In Lili Marlene the romance of the wartime title-song is short-circuited by juxtaposing Lili's cabaret act with clips of the slaughter happening simultaneously on the battlefront. Whereas Effi Briest is a formal melodrama of guilt and morality with Effi tortured to eventual illness and death because of her (unconsummated) adultery. Fassbinder's own voiceovers and storyboards tell of "a deliberate scheme to intimidate." She's destroyed by the inexorable and unforgiving power of conventional morality. Perhaps, through some bizarre cultural mutation, the director was envisioning himself in a similar role?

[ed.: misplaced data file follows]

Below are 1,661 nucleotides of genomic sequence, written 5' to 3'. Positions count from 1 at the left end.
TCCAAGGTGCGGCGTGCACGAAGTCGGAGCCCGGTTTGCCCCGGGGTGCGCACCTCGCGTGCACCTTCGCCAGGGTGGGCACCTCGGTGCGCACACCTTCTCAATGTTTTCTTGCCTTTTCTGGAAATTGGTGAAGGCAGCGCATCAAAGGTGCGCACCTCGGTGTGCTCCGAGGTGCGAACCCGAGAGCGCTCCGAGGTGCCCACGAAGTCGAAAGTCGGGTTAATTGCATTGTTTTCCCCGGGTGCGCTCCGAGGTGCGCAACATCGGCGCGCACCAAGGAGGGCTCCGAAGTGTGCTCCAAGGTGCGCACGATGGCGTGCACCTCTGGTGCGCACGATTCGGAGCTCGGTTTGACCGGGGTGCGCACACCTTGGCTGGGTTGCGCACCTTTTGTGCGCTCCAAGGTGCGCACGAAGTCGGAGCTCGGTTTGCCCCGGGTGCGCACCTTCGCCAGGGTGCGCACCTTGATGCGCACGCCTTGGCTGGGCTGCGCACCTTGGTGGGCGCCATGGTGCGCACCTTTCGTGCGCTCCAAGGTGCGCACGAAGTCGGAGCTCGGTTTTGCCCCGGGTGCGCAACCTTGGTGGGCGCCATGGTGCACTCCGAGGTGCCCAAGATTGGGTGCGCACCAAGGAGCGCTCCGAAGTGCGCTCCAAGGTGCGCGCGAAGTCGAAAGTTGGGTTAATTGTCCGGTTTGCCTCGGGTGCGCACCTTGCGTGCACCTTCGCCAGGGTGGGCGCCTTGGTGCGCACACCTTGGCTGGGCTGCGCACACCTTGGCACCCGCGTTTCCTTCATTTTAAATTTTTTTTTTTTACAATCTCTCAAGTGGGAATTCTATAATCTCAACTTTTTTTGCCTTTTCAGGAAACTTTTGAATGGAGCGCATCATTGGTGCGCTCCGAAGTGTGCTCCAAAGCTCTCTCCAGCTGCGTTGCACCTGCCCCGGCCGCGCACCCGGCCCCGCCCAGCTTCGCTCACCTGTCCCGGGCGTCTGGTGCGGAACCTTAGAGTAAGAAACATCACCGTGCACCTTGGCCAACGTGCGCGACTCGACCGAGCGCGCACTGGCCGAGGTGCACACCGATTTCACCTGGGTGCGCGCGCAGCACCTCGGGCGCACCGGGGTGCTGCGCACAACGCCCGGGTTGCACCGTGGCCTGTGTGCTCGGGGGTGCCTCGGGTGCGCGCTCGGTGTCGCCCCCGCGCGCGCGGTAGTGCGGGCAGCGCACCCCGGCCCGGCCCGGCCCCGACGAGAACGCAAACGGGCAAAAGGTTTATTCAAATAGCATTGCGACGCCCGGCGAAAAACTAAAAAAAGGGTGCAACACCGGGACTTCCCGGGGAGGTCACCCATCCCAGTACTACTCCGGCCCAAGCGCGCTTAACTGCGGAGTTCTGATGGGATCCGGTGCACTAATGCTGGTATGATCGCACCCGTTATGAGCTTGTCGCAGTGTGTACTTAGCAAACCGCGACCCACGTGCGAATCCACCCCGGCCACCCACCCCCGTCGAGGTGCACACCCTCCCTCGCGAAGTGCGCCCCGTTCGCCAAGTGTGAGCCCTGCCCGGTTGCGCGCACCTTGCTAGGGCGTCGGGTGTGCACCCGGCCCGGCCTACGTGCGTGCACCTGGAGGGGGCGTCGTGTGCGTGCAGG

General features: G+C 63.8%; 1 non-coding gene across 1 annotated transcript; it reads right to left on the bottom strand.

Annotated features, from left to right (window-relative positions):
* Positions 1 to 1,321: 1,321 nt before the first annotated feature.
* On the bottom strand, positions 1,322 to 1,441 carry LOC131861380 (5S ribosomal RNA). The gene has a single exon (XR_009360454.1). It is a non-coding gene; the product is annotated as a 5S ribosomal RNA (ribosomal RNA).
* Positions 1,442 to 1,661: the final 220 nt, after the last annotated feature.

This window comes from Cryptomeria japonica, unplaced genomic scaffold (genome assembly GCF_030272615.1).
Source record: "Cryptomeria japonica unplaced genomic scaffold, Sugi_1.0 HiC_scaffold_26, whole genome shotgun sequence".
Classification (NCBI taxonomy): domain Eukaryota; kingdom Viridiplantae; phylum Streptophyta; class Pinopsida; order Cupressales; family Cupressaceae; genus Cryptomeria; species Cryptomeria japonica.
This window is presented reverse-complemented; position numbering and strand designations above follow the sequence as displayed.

But inevitably, as the 1970s bled towards the 1980s his reputation enabled him to devote more time and bigger budgets to his films. There's a tendency for them to become increasingly lush. Some of the intensity and anger dissolves. He remains a controversial figure, a maverick, but obviously no longer feels such a powerful need to confront or shock his audiences. His movies shift from being the exclusive property of film societies to screenings on late-night Channel Four slots. Some, including The Bitter Tears Of Petra Von Kant - about a divorced fashion designer's curious sadomasochistic affair with her assistant, led the way as the first to be issued as video editions. His later, finely crafted work shows a near-mainstream sophistication that could possibly have mellowed out into mere celebrity. But instead, his own fierce contradictions narrow down to a cocaine-cocktail, which ensures that future was never to be. He died in 1982 on the 10th of June, in Monaco, Bavaria. To the little boy in the movie theatre force-fed on fantasies, the celluloid heroes he watched all lived and died in hugely exaggerated, larger-than-life legend, and working on that script he was pre-programmed to self-destruct. Anything else would have been a betrayal...